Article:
'Ask the Learning Advisor -- Ideas for
Raising Successful Children'
Relieve pressure at the holidays:
Make plans with children
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holidays are approaching and my stress level is already over the
top! There are gifts to buy, holiday meals to plan, relatives
visiting… It's simply too much. I know it's supposed to be a joyous
time, but I'm not looking forward to it. What can I do?
A: There's a lot of work to be done in any family. Most
parents need help, especially during the holiday season. But there
is an answer, and it can work for you. The solution is to
redistribute responsibility for holiday preparations to the whole
family -- including your children.
Learning doesn't stop just because school is out. Holidays are a
great time to teach your children responsibility and, once they
learn it, they'll carry the benefits back to school -- and
throughout their lives. You'll also be developing great new family
holiday traditions. Here's how to do it.
Sit down tonight with the whole family and a calendar. The
subject is holiday plans. Make a list of what activities are most
important to everyone. Then figure out what everyone -- adults and
children alike -- can do to make these important things happen.
Listen to your children's ideas. They want and need to have real
responsibilities. Ask what each one wants to be responsible for.
If you don't get volunteers, offer some choices. You might say,
"This is the week we will do our baking. What are some things you
want to bake this year?" This approach cuts down on a lot of those
"When are we gonna… ?" questions.
Together, brainstorm a list of gifts to buy or to make. Decide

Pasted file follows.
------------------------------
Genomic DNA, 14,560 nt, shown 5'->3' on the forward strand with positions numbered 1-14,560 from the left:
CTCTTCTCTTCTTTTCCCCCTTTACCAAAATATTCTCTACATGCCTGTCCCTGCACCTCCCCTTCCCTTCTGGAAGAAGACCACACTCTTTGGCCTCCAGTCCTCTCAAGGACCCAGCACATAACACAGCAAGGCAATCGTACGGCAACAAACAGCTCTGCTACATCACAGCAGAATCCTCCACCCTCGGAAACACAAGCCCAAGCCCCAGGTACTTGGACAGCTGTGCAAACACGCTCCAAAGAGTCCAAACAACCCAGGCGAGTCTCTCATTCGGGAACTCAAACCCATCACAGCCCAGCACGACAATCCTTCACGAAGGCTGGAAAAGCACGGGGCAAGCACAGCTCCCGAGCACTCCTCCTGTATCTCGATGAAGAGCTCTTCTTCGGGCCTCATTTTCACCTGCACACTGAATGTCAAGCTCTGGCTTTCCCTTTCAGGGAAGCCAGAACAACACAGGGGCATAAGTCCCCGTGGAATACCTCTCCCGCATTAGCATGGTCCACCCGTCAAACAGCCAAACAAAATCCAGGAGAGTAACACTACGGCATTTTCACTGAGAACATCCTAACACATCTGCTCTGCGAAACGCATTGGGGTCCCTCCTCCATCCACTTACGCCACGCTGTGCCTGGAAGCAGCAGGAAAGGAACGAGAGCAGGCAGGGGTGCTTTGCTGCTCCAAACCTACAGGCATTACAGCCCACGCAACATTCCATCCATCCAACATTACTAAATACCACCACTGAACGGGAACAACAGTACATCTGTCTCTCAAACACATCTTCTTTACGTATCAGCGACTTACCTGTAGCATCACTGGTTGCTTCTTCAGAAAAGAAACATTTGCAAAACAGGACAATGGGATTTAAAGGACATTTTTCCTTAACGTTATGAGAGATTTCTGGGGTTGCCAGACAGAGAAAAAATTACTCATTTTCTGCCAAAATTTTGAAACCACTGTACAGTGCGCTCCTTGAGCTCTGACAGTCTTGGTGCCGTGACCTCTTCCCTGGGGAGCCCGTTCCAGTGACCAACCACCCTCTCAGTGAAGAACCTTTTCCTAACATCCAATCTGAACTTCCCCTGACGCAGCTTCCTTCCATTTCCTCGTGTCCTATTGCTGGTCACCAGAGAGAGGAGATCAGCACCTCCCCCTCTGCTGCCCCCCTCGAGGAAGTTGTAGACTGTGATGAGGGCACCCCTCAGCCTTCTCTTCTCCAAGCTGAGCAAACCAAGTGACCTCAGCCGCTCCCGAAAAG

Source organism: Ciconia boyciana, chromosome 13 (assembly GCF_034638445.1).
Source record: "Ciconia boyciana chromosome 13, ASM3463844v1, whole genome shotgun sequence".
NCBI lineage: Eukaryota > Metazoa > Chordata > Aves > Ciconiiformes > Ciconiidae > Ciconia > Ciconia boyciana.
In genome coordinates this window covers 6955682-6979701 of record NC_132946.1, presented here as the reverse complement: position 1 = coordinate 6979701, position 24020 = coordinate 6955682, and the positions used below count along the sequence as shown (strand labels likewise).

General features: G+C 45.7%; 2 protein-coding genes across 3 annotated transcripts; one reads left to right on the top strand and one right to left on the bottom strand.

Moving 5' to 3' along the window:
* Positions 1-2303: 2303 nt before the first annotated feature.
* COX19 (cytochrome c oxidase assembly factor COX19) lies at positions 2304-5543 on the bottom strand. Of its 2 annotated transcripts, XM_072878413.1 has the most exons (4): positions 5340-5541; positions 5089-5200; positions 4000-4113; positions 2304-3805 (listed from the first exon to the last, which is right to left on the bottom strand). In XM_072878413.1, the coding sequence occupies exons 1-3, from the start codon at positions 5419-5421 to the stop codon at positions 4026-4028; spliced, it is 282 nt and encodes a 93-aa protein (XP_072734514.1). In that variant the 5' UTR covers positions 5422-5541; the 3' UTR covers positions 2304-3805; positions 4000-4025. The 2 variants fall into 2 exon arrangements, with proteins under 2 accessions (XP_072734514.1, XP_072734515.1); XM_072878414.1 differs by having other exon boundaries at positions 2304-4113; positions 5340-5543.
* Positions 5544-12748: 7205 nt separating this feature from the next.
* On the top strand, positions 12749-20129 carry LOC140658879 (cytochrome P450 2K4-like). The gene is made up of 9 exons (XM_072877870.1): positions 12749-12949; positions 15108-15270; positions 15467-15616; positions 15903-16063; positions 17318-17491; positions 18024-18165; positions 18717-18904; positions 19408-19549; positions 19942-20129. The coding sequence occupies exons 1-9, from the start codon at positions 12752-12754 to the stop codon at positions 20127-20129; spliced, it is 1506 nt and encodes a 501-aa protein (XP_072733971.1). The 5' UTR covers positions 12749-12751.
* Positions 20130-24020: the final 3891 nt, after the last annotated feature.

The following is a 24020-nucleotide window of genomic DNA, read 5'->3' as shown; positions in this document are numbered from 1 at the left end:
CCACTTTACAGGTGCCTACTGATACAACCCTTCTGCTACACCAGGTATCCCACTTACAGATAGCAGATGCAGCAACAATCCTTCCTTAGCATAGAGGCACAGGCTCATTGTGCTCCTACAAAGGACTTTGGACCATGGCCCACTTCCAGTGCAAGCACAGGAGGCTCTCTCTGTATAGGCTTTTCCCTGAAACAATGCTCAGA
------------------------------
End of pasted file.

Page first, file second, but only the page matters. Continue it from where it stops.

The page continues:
who will be responsible for what, by when. Older children can help
deliver gifts and food to needy families. Teens can also help
address family holiday cards, get gifts ready to mail and stand in
line at the post office.
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Younger children can be responsible for setting and decorating
the table for a holiday dinner. They can also help with wrapping
gifts. And, of course, everyone shares with daily chores -- help
with dishes, food preparation, laundry and so forth.
Develop a no-nag method of reminding everyone. Post a chart on
the refrigerator or other prominent place in your home. Each day,
family members can check off their jobs as they complete them.
Responsibility will give your children opportunities to shine, as
visiting aunts, uncles and friends praise their efforts.
Don't forget to schedule time every day for fun, to laugh and to
just enjoy being together. Show your children you need them and that
you rely on them. And get ready for the best holiday season ever --
for the whole family.
* * *
For more information about helping
children learn or to submit your own question to The Learning
Advisor, go to
http://advisor.parent-institute.com. All questions will receive
a prompt answer by e-mail.
© Copyright 2004, The Parent
Note: This feature follows the
"advisor" spelling used by the source, although guidelines for news
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